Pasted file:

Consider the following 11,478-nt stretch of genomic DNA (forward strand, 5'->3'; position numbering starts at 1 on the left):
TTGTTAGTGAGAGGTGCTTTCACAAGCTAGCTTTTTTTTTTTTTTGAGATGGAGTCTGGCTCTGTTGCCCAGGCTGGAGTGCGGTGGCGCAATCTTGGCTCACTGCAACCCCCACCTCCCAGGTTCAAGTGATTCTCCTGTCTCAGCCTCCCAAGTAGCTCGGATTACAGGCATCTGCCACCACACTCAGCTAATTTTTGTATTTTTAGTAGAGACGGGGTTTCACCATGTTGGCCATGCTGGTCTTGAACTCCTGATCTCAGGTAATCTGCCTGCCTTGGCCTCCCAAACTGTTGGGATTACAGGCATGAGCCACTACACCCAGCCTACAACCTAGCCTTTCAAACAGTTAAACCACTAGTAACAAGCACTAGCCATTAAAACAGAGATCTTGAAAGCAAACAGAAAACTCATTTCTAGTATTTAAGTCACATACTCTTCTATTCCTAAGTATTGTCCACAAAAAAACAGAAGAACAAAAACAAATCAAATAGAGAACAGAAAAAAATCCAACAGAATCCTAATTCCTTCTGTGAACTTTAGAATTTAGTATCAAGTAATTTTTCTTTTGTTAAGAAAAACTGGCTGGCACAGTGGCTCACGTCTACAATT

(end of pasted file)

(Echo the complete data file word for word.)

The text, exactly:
Consider the following 11,478-nt stretch of genomic DNA (forward strand, 5'->3'; position numbering starts at 1 on the left):
TTGTTAGTGAGAGGTGCTTTCACAAGCTAGCTTTTTTTTTTTTTTGAGATGGAGTCTGGCTCTGTTGCCCAGGCTGGAGTGCGGTGGCGCAATCTTGGCTCACTGCAACCCCCACCTCCCAGGTTCAAGTGATTCTCCTGTCTCAGCCTCCCAAGTAGCTCGGATTACAGGCATCTGCCACCACACTCAGCTAATTTTTGTATTTTTAGTAGAGACGGGGTTTCACCATGTTGGCCATGCTGGTCTTGAACTCCTGATCTCAGGTAATCTGCCTGCCTTGGCCTCCCAAACTGTTGGGATTACAGGCATGAGCCACTACACCCAGCCTACAACCTAGCCTTTCAAACAGTTAAACCACTAGTAACAAGCACTAGCCATTAAAACAGAGATCTTGAAAGCAAACAGAAAACTCATTTCTAGTATTTAAGTCACATACTCTTCTATTCCTAAGTATTGTCCACAAAAAAACAGAAGAACAAAAACAAATCAAATAGAGAACAGAAAAAAATCCAACAGAATCCTAATTCCTTCTGTGAACTTTAGAATTTAGTATCAAGTAATTTTTCTTTTGTTAAGAAAAACTGGCTGGCACAGTGGCTCACGTCTACAATT